U.S. blaming Iran for oil tanker attack, weighing all options in response
By Tracy Wilkinson, David S. Cloud and Nabih Bulos
Los Angeles Times
Two oil tankers near the strategic Strait of Hormuz were damaged in suspected attacks on Thursday. The Navy and the ship’s owners offered no immediate explanation on what weapon caused the damage, though all believed the ships had been targeted in an attack.
President Donald Trump and Iranian leaders traded accusations Friday over who was responsible for fiery explosions that crippled two oil tankers off Iran’s coast, but both sides also appeared cautious not to go beyond a war of words, at least for now, to avoid a direct military confrontation.
After blaming Iran quickly and decisively, the White House came under pressure to respond but showed no immediate signs of doing so.
Options include providing armed escorts to vessels navigating vulnerable shipping lanes of the Strait of Hormuz, reflagging tankers of friendly nations with the U.S. flag to entitle them to U.S. naval protection, and adding more sanctions.
A day after the Secretary of State Michael R. Pompeo formally blamed Iran, Trump echoed the assessment in a TV interview, saying a limpet mine attached to one of the ship’s hulls had “Iran written all over it,” although U.S. forces or allies did not recover the munition.
He instead pointed to a video, taken from a U.S. surveillance aircraft, that the Pentagon said shows a crew from an Iranian patrol boat navigating to the stricken ship’s bow and removing an unexploded mine 10 hours after the initial explosion, and then speeding off.
“So it was them that did it,” Trump said on “Fox & Friends.”
The White House was more circumspect after Trump spoke by phone with Japanese Prime Minister Shinzo Abe, who was in Tehran this week in an apparently unsuccessful effort to ease tensions and create a U.S. communications channel with Iranian leaders.
Trump and Abe discussed “the circumstances surrounding the attacks on two tankers in the Gulf of Oman,” White House spokesman Hogan Gidley said in a statement that did not specifically blame Iran.
Iranian officials, who quickly denied any involvement in the explosions Thursday, were careful Friday to blame one of Trump’s hawkish aides — but not him.
“That the US immediately jumped to make allegations against Iran — w/o a shred of factual or circumstantial evidence — only makes it abundantly clear that the #B-Team is moving to a #PlanB: Sabotage diplomacy,” Iranian Foreign Minister Javad Zarif said on Twitter.
The “B-Team” is Zarif’s derisive reference to U.S. national security adviser John Bolton, Israeli Prime Minister Benjamin Netanyahu, Saudi Crown Prince Mohammed bin Salman and Abu Dhabi Crown Prince Mohammed bin Zayed Al Nahyan.
They represent governments determined to restrain Iran, isolate it diplomatically and punish it economically for what they call its “malign behavior,” especially its support for militant groups in Lebanon, Iraq and Yemen.
After four tankers were damaged by mines in the Gulf of Oman a month ago, Bolton was adamant in warning that additional violence would be met with sharp U.S. retaliation.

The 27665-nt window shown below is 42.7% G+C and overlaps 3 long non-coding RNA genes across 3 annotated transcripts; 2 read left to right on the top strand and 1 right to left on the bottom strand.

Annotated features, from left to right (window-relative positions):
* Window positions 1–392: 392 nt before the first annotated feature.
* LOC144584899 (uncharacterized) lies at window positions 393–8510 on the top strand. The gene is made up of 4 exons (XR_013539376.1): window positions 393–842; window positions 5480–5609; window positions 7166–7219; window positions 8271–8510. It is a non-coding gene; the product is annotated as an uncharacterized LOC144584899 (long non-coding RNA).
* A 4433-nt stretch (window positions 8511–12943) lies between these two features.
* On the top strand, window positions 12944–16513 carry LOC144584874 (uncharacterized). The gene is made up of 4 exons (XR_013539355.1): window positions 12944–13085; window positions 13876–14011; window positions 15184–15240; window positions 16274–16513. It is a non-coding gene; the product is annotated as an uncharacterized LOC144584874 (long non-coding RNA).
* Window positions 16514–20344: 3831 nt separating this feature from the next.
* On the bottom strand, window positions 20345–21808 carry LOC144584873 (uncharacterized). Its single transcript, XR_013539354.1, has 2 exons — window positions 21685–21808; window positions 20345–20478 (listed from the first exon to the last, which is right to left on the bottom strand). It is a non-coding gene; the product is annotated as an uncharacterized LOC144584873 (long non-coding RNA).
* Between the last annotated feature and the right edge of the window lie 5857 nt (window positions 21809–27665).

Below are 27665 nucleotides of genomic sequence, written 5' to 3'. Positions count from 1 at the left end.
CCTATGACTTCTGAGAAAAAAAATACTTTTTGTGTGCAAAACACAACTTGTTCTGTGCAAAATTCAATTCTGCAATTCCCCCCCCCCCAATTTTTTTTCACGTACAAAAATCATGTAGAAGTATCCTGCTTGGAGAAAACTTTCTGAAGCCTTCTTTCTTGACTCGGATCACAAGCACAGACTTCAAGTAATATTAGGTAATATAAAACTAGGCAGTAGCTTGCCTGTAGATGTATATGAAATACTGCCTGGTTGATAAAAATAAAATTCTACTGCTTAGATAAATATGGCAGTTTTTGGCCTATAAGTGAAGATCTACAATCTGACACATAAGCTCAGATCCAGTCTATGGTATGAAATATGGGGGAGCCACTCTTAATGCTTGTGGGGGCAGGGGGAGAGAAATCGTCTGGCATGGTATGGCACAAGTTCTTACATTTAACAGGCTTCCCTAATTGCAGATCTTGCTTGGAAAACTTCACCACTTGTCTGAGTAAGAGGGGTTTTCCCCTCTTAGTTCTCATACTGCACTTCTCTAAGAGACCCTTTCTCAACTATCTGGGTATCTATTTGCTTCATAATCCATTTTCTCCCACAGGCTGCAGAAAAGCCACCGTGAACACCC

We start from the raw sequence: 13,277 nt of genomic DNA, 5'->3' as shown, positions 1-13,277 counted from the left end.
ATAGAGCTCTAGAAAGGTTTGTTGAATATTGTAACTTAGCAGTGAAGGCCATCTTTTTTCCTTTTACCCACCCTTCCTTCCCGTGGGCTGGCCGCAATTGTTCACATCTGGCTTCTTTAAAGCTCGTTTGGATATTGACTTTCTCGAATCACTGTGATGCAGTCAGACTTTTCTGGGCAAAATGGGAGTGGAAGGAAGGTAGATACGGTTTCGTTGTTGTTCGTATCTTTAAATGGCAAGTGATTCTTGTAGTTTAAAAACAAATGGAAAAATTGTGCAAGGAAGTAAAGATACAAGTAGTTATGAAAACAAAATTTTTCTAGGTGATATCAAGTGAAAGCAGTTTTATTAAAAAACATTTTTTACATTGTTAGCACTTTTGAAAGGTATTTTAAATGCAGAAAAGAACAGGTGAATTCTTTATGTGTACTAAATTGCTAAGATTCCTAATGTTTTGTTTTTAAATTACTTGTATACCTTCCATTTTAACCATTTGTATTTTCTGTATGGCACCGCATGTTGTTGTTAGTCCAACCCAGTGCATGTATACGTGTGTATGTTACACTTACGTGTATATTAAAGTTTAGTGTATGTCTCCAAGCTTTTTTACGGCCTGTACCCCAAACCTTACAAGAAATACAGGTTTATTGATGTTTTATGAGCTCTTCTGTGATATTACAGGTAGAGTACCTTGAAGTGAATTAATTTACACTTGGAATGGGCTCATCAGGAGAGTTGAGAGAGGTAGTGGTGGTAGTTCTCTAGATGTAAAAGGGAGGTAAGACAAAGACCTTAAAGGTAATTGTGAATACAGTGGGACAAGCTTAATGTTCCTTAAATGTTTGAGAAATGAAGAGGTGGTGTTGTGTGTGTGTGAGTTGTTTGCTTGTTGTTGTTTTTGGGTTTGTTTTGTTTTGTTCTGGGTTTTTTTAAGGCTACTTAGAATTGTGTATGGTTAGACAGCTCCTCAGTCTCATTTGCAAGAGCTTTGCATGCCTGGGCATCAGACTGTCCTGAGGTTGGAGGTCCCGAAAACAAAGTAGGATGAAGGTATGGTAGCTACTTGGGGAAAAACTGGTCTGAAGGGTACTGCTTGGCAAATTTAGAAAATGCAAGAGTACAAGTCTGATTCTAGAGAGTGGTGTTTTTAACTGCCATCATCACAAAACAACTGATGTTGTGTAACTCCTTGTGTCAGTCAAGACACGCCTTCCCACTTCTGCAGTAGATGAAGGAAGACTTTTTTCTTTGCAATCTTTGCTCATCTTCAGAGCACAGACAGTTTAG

The administration subsequently sent the aircraft carrier Abraham Lincoln and strategic bombers to the region, and added an additional 1,500 U.S. troops to help bolster defenses for U.S. facilities and personnel. But Trump pushed back against Pentagon requests for a more robust escalation.
The U.S. case against Iran was not clear-cut on Friday. Some analysts agreed with Iranian officials that Tehran had no incentive to attack the tankers, one of which was owned by a Japanese company, during Abe’s highly publicized visit.
“Put simply, it isn’t in Iran’s interest to escalate,” Dina Esfandiary, a fellow at the Century Foundation, a think tank in Washington and New York, said in an interview on Friday.
“Why would Iran want a war it is ill-equipped to fight?” he added. “It would be isolated, would turn its new European friends against it, and it would be fighting a militarily superior U.S.”
Yet the attacks, which left the ships ablaze, seemed calibrated to cause visible damage but avoid loss of life. Esfandiary said they may have been a message from hard-line elements in Iran’s government that they could act against the U.S.-led sanctions campaign and cripple global energy supplies.
But other analysts said Iran’s goal was not war but chaos and uncertainty in oil markets that would encourage Japan and other countries dependent on the Persian Gulf for most of their energy to pressure the Trump administration to ease sanctions.
“They wanted to spook Abe,” said Behnam Ben Taleblu, who specializes in Iran at the Foundation for the Defense of Democracies, a national security think tank in Washington. “This is not the last iteration of Iran escalating.”
The explosions Thursday morning seriously damaged the Japanese-owned Kokuka Courageous and the Norwegian-owned Front Altair in international waters in the Gulf of Oman, about 25 miles off the southern coast of Iran. All crew members were rescued and no injuries were reported.
Hours later, Pompeo branded the episode as a “blatant assault” by Iran aimed at disrupting navigational routes and driving up oil prices.
The Pentagon later released a video that it said showed a crew from an Iranian patrol boat removing an unexploded mine from the hull of the Kokura Courageous. Iran did not comment on the video.
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